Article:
The Things You Can Tweak and What You Probably Should Leave Alone
Cleaning Up Your Traffic: scrub and antispoof
Testing Your Setup
Debugging Your Rule Set
Know Your Network, Stay in Control
General Networking and BSD Resources on the Internet
Sample Configurations and Related Musings
PF on Other BSD Systems
BSD and Networking Books
Wireless Networking Resources
spamd and Greylisting-Related Resources
Book-Related Web Resources
If You Enjoyed This Book, Buy OpenBSD CDs and Donate!
Appendix A NOTE ON HARDWARE SUPPORT
A Case in Point: The Story of a Small Wireless Network
Peter N. M. Hansteen is a consultant, writer and sysadmin based in Bergen, Norway. A longtime Freenix advocate, Hansteen is a frequent lecturer on FreeBSD and OpenBSD topics. His expertise as a documentation consultant (and humorous work with the RFC 1149 implementation team) have helped him gain regard in Norwegian IT publications. The Book of PF, Hansteen's first book, is an expanded follow-up to his very popular online PF tutorial.
If you're looking for information about the OpenBSD packet filter program "pf", you may have noticed a gaping hole on bookstore shelves. Two books that I have read on pf are "Building Firewalls with OpenBSD and PF, 2nd Edition" by Jacek Artymiak and the No Starch Press title, "The Book of PF", by Peter N.M. Hansteen.
"The Book of PF" is by far the easier of the two books to digest and will help you get up to speed very quickly. It's a short book, weighing in at 145 pages. The example rule sets are simple to follow and very thoroughly documented.
Hansteen helps you navigate through pf's basic configuration and then takes you through more advanced topics like wireless networks and how to deal with 'bigger or trickier networks'. There is also a treatment of OpenBSD's spamd program, designed to help you combat spam on your network.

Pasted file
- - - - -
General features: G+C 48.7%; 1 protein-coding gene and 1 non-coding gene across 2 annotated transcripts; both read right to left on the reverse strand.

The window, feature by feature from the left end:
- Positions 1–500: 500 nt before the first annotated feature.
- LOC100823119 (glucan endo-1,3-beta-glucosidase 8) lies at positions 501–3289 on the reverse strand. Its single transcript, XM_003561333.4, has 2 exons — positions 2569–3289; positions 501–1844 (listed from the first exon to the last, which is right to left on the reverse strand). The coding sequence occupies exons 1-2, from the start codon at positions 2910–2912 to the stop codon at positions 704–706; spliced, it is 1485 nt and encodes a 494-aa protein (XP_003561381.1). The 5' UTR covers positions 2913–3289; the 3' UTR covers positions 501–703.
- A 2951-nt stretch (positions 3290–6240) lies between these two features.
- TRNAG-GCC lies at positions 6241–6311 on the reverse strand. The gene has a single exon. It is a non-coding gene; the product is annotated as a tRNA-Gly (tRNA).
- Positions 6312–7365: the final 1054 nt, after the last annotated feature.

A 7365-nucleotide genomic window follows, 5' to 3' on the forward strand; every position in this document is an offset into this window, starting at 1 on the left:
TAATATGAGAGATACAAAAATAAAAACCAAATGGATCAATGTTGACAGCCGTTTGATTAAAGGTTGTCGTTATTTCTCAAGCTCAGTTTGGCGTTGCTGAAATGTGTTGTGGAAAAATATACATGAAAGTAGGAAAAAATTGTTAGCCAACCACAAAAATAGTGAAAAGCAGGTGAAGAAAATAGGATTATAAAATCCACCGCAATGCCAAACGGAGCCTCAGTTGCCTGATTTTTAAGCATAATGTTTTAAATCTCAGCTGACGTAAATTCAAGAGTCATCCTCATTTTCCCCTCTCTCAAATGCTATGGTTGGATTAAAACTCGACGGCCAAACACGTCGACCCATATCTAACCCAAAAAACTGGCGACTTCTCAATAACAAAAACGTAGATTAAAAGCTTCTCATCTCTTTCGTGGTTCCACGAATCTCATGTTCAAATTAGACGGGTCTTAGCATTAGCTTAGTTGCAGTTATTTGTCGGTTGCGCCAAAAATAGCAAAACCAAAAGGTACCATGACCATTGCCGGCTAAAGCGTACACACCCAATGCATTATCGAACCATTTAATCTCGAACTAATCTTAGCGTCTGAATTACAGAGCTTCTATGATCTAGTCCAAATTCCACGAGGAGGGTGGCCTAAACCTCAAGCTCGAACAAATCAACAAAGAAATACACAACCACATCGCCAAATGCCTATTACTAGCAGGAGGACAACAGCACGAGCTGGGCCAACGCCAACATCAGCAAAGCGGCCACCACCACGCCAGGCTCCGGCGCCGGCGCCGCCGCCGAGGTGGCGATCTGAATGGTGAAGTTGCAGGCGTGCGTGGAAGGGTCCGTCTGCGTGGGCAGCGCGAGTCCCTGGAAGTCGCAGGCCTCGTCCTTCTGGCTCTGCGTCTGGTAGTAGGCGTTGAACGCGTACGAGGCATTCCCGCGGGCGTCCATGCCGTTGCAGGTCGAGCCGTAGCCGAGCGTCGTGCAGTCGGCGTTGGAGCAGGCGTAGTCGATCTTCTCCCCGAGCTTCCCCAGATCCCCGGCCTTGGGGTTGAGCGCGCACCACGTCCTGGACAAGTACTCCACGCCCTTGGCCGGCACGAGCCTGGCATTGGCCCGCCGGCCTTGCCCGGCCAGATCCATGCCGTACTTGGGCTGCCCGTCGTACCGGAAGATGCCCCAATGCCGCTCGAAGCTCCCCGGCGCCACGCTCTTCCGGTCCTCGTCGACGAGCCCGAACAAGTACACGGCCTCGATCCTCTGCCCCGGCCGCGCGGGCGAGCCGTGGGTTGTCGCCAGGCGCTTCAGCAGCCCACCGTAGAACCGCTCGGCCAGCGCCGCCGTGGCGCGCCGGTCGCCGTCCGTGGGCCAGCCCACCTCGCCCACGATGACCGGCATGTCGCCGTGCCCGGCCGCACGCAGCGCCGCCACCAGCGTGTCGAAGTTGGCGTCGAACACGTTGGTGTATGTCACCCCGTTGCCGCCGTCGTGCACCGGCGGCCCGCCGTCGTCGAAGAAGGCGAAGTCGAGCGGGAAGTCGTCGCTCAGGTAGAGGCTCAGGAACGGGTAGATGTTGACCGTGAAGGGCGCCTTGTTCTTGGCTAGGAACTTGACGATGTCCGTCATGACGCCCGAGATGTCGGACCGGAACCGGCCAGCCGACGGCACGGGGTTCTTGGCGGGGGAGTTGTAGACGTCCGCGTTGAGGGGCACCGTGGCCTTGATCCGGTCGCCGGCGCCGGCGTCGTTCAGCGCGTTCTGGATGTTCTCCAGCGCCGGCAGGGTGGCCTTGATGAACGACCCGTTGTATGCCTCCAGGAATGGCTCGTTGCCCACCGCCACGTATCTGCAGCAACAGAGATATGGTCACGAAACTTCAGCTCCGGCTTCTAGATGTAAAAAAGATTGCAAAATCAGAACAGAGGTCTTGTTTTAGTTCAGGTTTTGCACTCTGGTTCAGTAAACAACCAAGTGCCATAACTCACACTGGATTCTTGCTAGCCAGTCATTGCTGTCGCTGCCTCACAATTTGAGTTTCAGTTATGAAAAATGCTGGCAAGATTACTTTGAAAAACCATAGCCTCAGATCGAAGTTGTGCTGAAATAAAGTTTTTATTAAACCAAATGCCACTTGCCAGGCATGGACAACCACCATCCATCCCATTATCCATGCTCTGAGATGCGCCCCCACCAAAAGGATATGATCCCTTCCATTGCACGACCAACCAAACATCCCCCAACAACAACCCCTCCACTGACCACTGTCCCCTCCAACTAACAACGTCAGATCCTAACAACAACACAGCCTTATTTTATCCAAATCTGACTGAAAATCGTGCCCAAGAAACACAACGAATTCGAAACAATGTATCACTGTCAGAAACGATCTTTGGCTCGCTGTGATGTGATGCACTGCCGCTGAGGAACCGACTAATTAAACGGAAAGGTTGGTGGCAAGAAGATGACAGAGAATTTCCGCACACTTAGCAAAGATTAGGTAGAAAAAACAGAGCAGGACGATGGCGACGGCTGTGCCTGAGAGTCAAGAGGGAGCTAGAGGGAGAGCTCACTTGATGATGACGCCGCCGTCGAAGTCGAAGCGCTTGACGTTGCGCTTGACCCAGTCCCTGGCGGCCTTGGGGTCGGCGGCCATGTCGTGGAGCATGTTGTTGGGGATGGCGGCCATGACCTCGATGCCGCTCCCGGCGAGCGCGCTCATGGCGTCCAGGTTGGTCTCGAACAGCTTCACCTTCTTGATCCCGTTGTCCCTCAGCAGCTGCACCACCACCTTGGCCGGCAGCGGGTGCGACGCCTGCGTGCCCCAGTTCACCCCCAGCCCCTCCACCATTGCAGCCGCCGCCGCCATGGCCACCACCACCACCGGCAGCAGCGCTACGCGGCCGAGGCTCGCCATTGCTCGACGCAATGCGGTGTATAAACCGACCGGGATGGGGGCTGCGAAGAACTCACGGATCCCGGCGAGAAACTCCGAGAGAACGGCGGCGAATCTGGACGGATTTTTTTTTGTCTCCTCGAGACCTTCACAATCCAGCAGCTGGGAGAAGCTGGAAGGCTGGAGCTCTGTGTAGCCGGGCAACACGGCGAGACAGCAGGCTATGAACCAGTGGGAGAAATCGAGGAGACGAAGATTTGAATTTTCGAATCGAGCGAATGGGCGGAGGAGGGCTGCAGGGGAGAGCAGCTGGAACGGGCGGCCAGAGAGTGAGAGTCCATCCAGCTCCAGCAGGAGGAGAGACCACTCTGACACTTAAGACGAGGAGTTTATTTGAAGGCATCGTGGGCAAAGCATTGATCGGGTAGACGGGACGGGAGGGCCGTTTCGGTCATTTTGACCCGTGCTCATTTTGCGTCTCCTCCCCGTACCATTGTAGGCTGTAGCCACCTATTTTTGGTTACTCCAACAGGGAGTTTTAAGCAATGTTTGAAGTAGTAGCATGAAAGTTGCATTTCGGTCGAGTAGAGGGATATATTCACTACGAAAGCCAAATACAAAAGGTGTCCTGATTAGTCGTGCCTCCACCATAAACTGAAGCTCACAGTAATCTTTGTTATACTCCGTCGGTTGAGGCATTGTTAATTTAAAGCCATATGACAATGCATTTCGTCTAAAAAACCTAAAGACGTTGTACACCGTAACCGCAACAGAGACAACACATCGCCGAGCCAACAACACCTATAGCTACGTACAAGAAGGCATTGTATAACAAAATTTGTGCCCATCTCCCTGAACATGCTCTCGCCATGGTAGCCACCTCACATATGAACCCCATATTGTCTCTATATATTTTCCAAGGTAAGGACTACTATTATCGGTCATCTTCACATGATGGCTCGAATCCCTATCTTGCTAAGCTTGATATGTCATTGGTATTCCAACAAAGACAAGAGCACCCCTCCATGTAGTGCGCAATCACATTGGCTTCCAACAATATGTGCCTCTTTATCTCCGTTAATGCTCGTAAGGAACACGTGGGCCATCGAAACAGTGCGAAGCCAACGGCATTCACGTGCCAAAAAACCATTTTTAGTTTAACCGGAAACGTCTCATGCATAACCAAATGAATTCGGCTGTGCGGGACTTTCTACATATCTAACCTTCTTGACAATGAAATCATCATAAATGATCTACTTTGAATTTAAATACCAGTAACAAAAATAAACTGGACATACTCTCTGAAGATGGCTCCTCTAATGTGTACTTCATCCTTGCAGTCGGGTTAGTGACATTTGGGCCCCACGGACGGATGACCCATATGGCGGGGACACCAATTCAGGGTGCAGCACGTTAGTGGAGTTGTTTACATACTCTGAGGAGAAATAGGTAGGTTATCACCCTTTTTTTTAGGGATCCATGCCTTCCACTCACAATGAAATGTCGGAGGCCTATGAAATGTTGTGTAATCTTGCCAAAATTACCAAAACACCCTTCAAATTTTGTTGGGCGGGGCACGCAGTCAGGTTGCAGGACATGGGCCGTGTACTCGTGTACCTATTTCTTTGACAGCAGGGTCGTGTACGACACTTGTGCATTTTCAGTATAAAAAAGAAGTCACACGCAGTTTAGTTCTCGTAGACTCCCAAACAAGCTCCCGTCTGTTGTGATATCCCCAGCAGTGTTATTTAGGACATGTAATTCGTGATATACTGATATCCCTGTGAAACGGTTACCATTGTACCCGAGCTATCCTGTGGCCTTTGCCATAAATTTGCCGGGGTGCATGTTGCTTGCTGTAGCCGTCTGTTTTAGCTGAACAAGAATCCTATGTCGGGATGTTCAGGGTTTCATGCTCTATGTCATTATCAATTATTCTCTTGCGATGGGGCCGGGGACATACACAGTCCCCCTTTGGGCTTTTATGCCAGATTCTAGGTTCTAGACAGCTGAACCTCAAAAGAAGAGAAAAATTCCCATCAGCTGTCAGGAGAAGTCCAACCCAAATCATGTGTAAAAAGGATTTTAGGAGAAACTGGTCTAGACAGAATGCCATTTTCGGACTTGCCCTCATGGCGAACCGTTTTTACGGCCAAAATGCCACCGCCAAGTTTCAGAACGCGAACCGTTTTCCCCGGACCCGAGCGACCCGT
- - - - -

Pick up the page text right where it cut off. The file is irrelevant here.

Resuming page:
You'll find a chapter on Alternate Queuing (ALTQ) and Common Address Redundancy Protocol (CARP). ALTQ provides a way to shape the traffic on your network and was integrated into pf for the OpenBSD 3.3 release. CARP was added to OpenBSD in release 3.5 to address the issue of high availability and uninterrupted service.
A chapter covering Logging, Monitoring, and Statistics helps bring it all together for the network administrator. Hansteen closes out the text with a chapter titled "Getting Your Setup Just Right" that provides a last-minute review of some of the most important configuration options.
If you're interested in "The Book of PF", most likely you're already familiar with OpenBSD - one of the most secure operating systems available today. If you're ready to enhance OpenBSD's default security, pick up a copy of this book and spend some time with the pf program.
Mr. Hansteen, Did a rather good job of putting this book together. The chapters flowed well and one led into the next in a very logical manner. I especially found useful the sections on Round-robin and setting up wireless (Chapter 4 and 7).
Although I make a business of building firewalls I will be keeping this book close at hand. Sadly I only gave 3 stars as I felt the editing could have been better I found several errors with the sample scripts and rules and found it lacking with one or two advanced areas for the professionals would have made this a 5 star easy.